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Title: Prophet of the past : history in the making of Mazzini's promised land
Other Titles: Malta and Mazzini
Authors: Dalli, Charles
Keywords: Mazzini, Giuseppe, 1805-1872 -- Criticism and interpretation
Italy -- History -- 1815-1870
Issue Date: 2007
Publisher: Malta Historical Society
Citation: Dalli, C. (2007). Prophet of the past : history in the making of Mazzini's promised land. In S. Mercieca (Ed.), Malta and Mazzini, proceedings of History Week 2005 (pp. 205-216). Msida: The Malta Historical Society.
Abstract: 'The Europe ofto-day', wrote Mazzini in his address To the Italians (1871) launching La Roma del Popolo, seeks 'like the Israelites in the desert, a promised land still unknown.' A recent biographer has applied to Mazzini 'the last words attributed to the medieval pope Gregory VIT: Dilexi justitia, odivi iniquitate, ergo in exilio moro (I loved justice and hated iniquity, hence I die in exile).' Like a latter day Hildebrand, 'Mazzini was Gregory's equal in lovingjustice, hating iniquity, and asserting his own righteousness. ' An inveterate high priest of republicanism, Mazzini held up as the quick fix for past and present injustices a universalist ideology which owed a lot to the man's interpretation of his country's past. Two days after Mazzini's death on 10 March 1872, The Times of London announced 'the death of a man who in his time has played a most singular part upon the theatre of European politics; one whose name has for years been regarded as a symbol of Revolution, or rather Republicanism; one in whose character there were many fine and noble qualities; but still a man who was feared even more widely than he was loved, and one whose departure from the scene of action, to say the least, will be no unwelcome news to several crowned and discrowned members of the family of European sovereigns. He was the man who ever 'troubled Israel' by his ceaseless efforts ... ' The Prophet had failed to reach the 'Promised Land'. Prophets interpret what they claim to be God's will. Like a good prophet, with bible in hand, Mazzini claimed the right to advocate his people and the ability to help them shape a better future. Instead, the present work explores Mazzini's role as a prophet of the past - a romanticized golden age which he identified with the medieval commune, the closest form of republican government to his own blueprint for the 'Promised Land'. Mazzini was able to justify his warlike nationalist call for revolutionary struggle to liberate the motherland by promoting a retrospective form of nationalism. Preaching a republican form of liberty, Mazzini's argument from nature - that a free nation belonged to the natural order of things - was supported by the argument from history - that republican government was achievable because it was in the history books. The argument from nature was easier to make, as nationalists could make use of a fundamental human institution as a metaphor for the national community - namely, the family.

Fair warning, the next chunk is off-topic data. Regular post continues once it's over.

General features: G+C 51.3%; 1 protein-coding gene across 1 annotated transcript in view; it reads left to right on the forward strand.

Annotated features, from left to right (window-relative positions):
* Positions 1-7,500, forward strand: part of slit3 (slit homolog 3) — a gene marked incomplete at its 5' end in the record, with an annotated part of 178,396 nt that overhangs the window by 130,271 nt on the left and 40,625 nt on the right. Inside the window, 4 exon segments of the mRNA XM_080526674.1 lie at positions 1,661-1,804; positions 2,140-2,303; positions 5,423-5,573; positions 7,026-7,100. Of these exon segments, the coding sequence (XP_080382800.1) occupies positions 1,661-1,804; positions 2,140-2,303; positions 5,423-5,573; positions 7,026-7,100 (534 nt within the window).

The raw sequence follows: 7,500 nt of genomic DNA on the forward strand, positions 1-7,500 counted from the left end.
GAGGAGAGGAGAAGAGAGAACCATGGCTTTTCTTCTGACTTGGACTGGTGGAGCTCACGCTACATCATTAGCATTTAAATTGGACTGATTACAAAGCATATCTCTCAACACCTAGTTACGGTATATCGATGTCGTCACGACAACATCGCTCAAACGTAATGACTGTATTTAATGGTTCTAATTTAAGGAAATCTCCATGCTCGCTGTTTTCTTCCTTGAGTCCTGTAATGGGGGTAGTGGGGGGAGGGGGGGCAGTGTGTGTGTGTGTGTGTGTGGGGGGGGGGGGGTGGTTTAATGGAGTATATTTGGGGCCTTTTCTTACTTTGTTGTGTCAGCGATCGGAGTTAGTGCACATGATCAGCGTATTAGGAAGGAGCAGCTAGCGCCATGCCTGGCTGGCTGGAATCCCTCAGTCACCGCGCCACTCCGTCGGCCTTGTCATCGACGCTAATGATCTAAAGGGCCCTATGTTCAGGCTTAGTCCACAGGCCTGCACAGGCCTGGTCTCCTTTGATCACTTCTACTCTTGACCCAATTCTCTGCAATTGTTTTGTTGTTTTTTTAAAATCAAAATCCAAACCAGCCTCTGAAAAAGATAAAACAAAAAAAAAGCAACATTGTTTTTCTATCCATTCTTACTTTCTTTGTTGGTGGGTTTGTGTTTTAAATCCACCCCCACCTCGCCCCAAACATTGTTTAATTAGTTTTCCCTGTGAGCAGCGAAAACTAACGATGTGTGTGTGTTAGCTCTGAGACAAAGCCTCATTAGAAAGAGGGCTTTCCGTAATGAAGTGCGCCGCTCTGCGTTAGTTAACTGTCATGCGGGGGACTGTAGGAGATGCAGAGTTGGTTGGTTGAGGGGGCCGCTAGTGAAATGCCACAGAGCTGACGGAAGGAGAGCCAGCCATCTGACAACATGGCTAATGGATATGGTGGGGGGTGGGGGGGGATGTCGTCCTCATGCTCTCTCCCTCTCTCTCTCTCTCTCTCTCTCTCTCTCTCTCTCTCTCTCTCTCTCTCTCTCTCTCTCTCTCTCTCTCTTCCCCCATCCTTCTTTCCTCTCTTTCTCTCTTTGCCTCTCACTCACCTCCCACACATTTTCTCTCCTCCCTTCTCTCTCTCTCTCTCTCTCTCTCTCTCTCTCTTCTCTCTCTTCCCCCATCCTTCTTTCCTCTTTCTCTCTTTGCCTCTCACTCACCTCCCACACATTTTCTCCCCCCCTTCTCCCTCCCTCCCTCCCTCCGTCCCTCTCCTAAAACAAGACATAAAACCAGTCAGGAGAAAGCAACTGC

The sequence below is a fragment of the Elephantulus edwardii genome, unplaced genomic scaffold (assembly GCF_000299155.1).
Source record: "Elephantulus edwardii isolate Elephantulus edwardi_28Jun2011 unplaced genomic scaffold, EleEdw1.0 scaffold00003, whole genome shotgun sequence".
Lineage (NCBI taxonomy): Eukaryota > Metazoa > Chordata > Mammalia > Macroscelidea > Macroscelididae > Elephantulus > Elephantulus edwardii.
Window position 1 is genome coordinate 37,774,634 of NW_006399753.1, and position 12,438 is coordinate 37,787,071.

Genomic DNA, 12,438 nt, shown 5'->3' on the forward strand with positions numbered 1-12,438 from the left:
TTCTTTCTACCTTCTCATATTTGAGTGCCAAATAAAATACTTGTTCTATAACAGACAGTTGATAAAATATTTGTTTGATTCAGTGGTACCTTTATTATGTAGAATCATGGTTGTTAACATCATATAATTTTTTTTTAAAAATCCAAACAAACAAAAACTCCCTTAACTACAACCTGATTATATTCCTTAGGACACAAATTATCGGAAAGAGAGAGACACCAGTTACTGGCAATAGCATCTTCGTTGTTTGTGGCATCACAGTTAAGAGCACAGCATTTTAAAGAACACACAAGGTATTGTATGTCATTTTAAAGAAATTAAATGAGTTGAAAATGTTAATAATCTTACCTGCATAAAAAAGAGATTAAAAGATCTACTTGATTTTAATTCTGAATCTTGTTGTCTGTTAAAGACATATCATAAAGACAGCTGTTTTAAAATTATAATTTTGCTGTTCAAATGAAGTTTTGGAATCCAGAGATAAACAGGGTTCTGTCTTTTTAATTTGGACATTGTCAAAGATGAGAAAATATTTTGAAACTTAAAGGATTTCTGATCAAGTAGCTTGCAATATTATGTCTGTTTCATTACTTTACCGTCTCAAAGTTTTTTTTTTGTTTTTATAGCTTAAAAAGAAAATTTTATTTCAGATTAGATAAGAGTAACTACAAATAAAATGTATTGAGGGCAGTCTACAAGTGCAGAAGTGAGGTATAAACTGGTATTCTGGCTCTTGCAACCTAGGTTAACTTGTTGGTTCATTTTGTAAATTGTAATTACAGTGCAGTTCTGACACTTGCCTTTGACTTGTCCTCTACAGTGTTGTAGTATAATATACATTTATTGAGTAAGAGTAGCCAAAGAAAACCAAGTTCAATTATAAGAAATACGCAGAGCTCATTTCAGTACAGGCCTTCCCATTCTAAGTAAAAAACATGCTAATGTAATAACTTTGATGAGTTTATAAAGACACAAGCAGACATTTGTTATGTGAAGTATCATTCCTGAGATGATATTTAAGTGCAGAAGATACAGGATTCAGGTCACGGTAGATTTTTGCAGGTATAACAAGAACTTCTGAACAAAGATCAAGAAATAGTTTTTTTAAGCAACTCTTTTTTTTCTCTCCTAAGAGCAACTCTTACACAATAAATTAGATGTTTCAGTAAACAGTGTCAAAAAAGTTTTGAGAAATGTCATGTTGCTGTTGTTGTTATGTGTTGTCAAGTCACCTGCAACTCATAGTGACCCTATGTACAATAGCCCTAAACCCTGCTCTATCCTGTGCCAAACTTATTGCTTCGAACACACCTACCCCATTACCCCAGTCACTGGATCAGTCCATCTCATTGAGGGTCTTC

ISBN: 9789993205746
Appears in Collections:Malta and Mazzini

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